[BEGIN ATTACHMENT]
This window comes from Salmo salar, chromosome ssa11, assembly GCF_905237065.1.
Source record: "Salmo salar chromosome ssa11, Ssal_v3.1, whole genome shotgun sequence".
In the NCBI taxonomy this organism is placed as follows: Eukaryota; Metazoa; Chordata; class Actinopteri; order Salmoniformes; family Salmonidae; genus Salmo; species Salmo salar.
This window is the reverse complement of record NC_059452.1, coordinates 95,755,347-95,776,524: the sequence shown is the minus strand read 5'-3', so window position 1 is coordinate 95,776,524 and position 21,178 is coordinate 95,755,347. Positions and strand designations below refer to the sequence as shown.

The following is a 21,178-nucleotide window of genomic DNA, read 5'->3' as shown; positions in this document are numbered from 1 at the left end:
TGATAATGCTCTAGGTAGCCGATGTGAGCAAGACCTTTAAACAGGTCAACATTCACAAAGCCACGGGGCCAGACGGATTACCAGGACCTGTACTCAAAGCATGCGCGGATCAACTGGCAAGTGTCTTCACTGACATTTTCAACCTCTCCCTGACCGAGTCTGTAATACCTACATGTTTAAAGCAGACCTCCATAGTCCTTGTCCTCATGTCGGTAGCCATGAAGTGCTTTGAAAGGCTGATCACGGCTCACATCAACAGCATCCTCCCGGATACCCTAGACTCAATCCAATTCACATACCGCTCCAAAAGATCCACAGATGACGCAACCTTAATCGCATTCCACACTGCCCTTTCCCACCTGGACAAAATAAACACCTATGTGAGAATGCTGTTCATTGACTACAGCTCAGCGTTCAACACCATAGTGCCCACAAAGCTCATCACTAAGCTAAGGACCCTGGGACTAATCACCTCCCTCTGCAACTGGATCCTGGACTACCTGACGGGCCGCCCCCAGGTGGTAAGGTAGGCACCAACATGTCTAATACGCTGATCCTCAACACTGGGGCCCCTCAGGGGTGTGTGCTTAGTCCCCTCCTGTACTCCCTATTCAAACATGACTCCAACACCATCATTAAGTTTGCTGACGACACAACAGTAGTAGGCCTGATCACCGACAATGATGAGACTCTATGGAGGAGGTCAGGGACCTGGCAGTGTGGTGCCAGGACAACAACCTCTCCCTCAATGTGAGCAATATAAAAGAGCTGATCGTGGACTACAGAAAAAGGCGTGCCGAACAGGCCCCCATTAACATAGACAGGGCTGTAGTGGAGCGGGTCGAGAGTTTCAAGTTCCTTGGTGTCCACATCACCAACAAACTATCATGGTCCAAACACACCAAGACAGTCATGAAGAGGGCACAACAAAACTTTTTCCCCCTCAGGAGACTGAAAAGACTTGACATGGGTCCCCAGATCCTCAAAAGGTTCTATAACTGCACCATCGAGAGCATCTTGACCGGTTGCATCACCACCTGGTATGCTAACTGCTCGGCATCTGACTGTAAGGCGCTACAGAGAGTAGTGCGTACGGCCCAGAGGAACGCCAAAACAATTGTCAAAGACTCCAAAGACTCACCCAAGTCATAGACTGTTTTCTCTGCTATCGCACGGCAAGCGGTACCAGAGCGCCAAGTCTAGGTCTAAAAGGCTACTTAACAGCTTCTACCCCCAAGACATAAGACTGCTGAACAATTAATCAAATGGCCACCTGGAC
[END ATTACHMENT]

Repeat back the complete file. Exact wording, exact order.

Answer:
This window comes from Salmo salar, chromosome ssa11, assembly GCF_905237065.1.
Source record: "Salmo salar chromosome ssa11, Ssal_v3.1, whole genome shotgun sequence".
In the NCBI taxonomy this organism is placed as follows: Eukaryota; Metazoa; Chordata; class Actinopteri; order Salmoniformes; family Salmonidae; genus Salmo; species Salmo salar.
This window is the reverse complement of record NC_059452.1, coordinates 95,755,347-95,776,524: the sequence shown is the minus strand read 5'-3', so window position 1 is coordinate 95,776,524 and position 21,178 is coordinate 95,755,347. Positions and strand designations below refer to the sequence as shown.

The following is a 21,178-nucleotide window of genomic DNA, read 5'->3' as shown; positions in this document are numbered from 1 at the left end:
TGATAATGCTCTAGGTAGCCGATGTGAGCAAGACCTTTAAACAGGTCAACATTCACAAAGCCACGGGGCCAGACGGATTACCAGGACCTGTACTCAAAGCATGCGCGGATCAACTGGCAAGTGTCTTCACTGACATTTTCAACCTCTCCCTGACCGAGTCTGTAATACCTACATGTTTAAAGCAGACCTCCATAGTCCTTGTCCTCATGTCGGTAGCCATGAAGTGCTTTGAAAGGCTGATCACGGCTCACATCAACAGCATCCTCCCGGATACCCTAGACTCAATCCAATTCACATACCGCTCCAAAAGATCCACAGATGACGCAACCTTAATCGCATTCCACACTGCCCTTTCCCACCTGGACAAAATAAACACCTATGTGAGAATGCTGTTCATTGACTACAGCTCAGCGTTCAACACCATAGTGCCCACAAAGCTCATCACTAAGCTAAGGACCCTGGGACTAATCACCTCCCTCTGCAACTGGATCCTGGACTACCTGACGGGCCGCCCCCAGGTGGTAAGGTAGGCACCAACATGTCTAATACGCTGATCCTCAACACTGGGGCCCCTCAGGGGTGTGTGCTTAGTCCCCTCCTGTACTCCCTATTCAAACATGACTCCAACACCATCATTAAGTTTGCTGACGACACAACAGTAGTAGGCCTGATCACCGACAATGATGAGACTCTATGGAGGAGGTCAGGGACCTGGCAGTGTGGTGCCAGGACAACAACCTCTCCCTCAATGTGAGCAATATAAAAGAGCTGATCGTGGACTACAGAAAAAGGCGTGCCGAACAGGCCCCCATTAACATAGACAGGGCTGTAGTGGAGCGGGTCGAGAGTTTCAAGTTCCTTGGTGTCCACATCACCAACAAACTATCATGGTCCAAACACACCAAGACAGTCATGAAGAGGGCACAACAAAACTTTTTCCCCCTCAGGAGACTGAAAAGACTTGACATGGGTCCCCAGATCCTCAAAAGGTTCTATAACTGCACCATCGAGAGCATCTTGACCGGTTGCATCACCACCTGGTATGCTAACTGCTCGGCATCTGACTGTAAGGCGCTACAGAGAGTAGTGCGTACGGCCCAGAGGAACGCCAAAACAATTGTCAAAGACTCCAAAGACTCACCCAAGTCATAGACTGTTTTCTCTGCTATCGCACGGCAAGCGGTACCAGAGCGCCAAGTCTAGGTCTAAAAGGCTACTTAACAGCTTCTACCCCCAAGACATAAGACTGCTGAACAATTAATCAAATGGCCACCTGGAC